INTP – Inaction.

INTPs see the world in an objective, rational and creative fashion – a mixture of perceptions that almost no other type shares. However, the INTP is often so busy contemplating and readjusting their worldview that they forget to apply their perceptions to real-world actions. The disinclination to act on their thoughts and ideas is the INTP’s kryptonite.

ENTP – Indecision.

ENTPs are enthused about life in almost every capacity – they love planning for the future, speculating over the present and evaluating the past. The world is an all-you-can-eat-buffet for this highly ambitious type and yet they can never decide on just one dish. As excitable as they are ambitious, the ENTP often finds themselves torn between various projects, goals and undertakings, unable to commit to just one. Indecision is the one thing that holds this type back from truly excelling – you might say it is their kryptonite.

INTJ – Sociality.

INTJs are brilliant individuals who can reason their way through just about any situation – except social situations. Before their introverted feeling is developed, INTJs often experience difficulty picking up on social nuances, which makes navigating the external world a challenge for them. They may see a clear path to the implementation of their goals, but if they must network or win over people to get there, they will experience difficulty along the way. Socialization is the one realm that logic does not always apply to, and it is therefore INTJ’s personal kryptonite.

ENTJ – Competitiveness.

ENTJs see a direct route to everything they want – and what they want is to be the best at everything. While this highly resourceful type is prone to dominating opponents at much of what they do, the urge to win can occasionally get the better of them. They may find themselves ignoring the long-term consequences of many of their actions as they fight to keep the upper hand in the short-term. The desire to always be on top (rather than to play the long game) is the ENTJ’s kryptonite.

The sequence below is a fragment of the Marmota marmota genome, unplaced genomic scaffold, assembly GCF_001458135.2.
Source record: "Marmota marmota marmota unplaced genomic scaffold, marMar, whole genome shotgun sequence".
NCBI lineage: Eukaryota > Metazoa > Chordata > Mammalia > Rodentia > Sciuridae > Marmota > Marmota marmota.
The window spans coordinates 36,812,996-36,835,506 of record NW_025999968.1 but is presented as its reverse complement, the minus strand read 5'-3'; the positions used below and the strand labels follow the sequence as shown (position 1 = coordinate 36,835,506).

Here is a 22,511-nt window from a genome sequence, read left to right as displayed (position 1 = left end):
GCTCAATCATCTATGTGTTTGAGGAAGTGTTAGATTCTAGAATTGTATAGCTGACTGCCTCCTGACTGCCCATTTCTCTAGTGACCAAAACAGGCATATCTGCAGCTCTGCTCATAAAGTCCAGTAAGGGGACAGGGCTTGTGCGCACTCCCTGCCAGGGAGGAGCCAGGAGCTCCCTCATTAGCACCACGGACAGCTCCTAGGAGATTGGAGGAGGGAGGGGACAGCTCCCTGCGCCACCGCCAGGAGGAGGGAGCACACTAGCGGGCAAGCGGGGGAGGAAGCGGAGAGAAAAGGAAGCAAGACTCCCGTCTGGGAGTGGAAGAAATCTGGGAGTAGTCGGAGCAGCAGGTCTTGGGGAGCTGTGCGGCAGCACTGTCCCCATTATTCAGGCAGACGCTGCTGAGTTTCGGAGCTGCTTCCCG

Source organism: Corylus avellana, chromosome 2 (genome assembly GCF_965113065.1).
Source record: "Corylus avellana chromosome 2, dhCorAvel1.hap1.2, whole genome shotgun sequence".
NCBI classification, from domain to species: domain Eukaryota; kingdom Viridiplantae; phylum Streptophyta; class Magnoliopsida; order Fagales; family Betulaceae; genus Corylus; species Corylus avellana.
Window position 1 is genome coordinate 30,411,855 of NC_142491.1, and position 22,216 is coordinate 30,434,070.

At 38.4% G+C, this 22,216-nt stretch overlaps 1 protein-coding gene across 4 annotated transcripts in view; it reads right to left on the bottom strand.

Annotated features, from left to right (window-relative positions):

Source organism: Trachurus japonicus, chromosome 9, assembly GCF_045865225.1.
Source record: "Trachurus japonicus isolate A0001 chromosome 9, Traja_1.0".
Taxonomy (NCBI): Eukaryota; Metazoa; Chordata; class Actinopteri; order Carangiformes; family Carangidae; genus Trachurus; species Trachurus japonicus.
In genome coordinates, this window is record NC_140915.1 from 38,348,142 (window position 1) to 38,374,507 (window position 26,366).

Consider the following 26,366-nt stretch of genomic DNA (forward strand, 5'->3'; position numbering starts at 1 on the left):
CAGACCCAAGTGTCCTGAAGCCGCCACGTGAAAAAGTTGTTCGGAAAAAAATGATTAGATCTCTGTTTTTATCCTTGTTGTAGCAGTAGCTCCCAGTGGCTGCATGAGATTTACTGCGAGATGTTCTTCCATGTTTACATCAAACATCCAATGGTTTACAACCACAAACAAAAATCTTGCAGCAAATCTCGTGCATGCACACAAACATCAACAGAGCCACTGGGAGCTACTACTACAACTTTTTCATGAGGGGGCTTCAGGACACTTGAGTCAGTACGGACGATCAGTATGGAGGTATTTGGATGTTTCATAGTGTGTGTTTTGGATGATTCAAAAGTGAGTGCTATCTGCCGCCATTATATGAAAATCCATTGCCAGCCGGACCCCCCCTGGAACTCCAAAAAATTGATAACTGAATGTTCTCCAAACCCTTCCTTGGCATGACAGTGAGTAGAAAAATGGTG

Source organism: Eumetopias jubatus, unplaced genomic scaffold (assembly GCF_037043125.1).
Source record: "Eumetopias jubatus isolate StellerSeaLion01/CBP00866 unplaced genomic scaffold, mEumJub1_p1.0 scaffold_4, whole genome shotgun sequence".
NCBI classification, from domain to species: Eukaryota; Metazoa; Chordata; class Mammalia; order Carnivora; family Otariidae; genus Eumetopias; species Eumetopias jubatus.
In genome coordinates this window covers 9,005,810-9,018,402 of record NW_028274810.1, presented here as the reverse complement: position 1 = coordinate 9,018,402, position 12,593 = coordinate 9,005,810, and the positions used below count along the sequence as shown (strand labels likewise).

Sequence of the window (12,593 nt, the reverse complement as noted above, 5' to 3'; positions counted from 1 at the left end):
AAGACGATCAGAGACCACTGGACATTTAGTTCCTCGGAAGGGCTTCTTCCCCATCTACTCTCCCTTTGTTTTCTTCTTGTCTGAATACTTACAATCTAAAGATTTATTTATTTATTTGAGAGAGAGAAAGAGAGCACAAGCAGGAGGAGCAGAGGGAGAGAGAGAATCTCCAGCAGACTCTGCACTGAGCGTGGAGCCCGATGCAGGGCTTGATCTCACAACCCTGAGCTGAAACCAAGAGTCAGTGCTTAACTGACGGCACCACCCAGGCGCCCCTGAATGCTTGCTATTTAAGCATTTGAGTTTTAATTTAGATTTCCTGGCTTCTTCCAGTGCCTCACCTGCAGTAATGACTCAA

ISTJ – Change.

ISTJs are all about quality. They want to use the tried and true method of getting everything done – because why take a chance on something that hasn’t proven itself to be reliable? Though this quality is useful for the ISTJ in many ways, it also makes them highly resistant to change. They have trouble believing without seeing, so they often resist changes until they’ve had enough time to concretely witness the positive outcomes of the change – by which point, the rest of society has already moved onto something new.

ISTP – Passiveness.

ISTPs are incredibly analytical thinkers, who can quickly determine the most direct route to getting something done. However, this type prefers analyzing systems to acting on them – which means that many of their brilliant ideas never come to fruition. Despite being incredibly capable individuals by nature, the ISTP’s passiveness often causes them to underperform.

ESTJ – Subjectivity.

ESTJs are incredibly logical individuals who truly believe that they see the world in the most clear, objective fashion possible. What this type often fails to realize, however, is that their value judgments of the world are highly subjective. What they deem as important is not what the next person deems as important and vice versa. Failing to realize this, the ESTJ often spends a great deal of time frustrated with others for behaving illogically. If this highly rational type were a little more comfortable with accepting that everyone looks at the world differently, they’d be able to save time on lecturing others and use that time to get more sh*t done.

ESTP – Impulsivity.

ESTPs are incredibly resourceful and capable – but their impulsivity often gets the better of them, causing them to cave into short-term desires rather than pursuing long-term achievements. A quick, on-the-fly reaction time is at the core of this type’s personality – but it’s also their Achilles heel. Thought Catalog Logo Mark

Heidi Priebe explains how to manage the ups, downs and inside-outs of everyday life as an ENFP in her new book available here.